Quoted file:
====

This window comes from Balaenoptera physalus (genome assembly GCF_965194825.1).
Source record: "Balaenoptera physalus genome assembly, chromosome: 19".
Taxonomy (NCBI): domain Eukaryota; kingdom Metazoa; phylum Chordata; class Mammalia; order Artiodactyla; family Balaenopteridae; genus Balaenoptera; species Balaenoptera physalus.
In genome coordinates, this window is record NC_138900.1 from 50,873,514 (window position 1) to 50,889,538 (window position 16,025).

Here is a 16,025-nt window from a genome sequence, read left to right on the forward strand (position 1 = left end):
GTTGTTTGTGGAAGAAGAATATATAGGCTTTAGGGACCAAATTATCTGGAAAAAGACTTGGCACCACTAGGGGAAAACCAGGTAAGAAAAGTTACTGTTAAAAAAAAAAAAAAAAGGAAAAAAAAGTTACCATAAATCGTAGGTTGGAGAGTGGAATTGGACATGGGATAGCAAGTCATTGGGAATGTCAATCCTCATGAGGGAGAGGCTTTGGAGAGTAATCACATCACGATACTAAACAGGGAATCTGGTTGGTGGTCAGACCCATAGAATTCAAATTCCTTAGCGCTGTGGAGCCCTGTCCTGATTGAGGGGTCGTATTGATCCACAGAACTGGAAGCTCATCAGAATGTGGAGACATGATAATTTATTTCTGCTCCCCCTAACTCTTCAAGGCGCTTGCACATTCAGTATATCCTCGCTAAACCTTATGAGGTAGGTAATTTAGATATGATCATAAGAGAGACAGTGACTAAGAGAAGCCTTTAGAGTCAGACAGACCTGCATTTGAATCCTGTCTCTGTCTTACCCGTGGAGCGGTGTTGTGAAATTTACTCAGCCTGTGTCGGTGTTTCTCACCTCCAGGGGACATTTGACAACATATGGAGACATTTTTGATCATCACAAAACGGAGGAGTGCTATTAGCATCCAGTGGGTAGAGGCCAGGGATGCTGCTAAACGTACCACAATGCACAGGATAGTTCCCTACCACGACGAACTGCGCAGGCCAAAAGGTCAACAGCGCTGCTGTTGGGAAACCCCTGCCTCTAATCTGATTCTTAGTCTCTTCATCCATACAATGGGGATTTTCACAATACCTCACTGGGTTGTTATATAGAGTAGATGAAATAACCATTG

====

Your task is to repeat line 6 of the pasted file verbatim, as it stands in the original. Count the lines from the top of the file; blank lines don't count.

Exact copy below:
GTTGTTTGTGGAAGAAGAATATATAGGCTTTAGGGACCAAATTATCTGGAAAAAGACTTGGCACCACTAGGGGAAAACCAGGTAAGAAAAGTTACTGTTAAAAAAAAAAAAAAAAGGAAAAAAAAGTTACCATAAATCGTAGGTTGGAGAGTGGAATTGGACATGGGATAGCAAGTCATTGGGAATGTCAATCCTCATGAGGGAGAGGCTTTGGAGAGTAATCACATCACGATACTAAACAGGGAATCTGGTTGGTGGTCAGACCCATAGAATTCAAATTCCTTAGCGCTGTGGAGCCCTGTCCTGATTGAGGGGTCGTATTGATCCACAGAACTGGAAGCTCATCAGAATGTGGAGACATGATAATTTATTTCTGCTCCCCCTAACTCTTCAAGGCGCTTGCACATTCAGTATATCCTCGCTAAACCTTATGAGGTAGGTAATTTAGATATGATCATAAGAGAGACAGTGACTAAGAGAAGCCTTTAGAGTCAGACAGACCTGCATTTGAATCCTGTCTCTGTCTTACCCGTGGAGCGGTGTTGTGAAATTTACTCAGCCTGTGTCGGTGTTTCTCACCTCCAGGGGACATTTGACAACATATGGAGACATTTTTGATCATCACAAAACGGAGGAGTGCTATTAGCATCCAGTGGGTAGAGGCCAGGGATGCTGCTAAACGTACCACAATGCACAGGATAGTTCCCTACCACGACGAACTGCGCAGGCCAAAAGGTCAACAGCGCTGCTGTTGGGAAACCCCTGCCTCTAATCTGATTCTTAGTCTCTTCATCCATACAATGGGGATTTTCACAATACCTCACTGGGTTGTTATATAGAGTAGATGAAATAACCATTG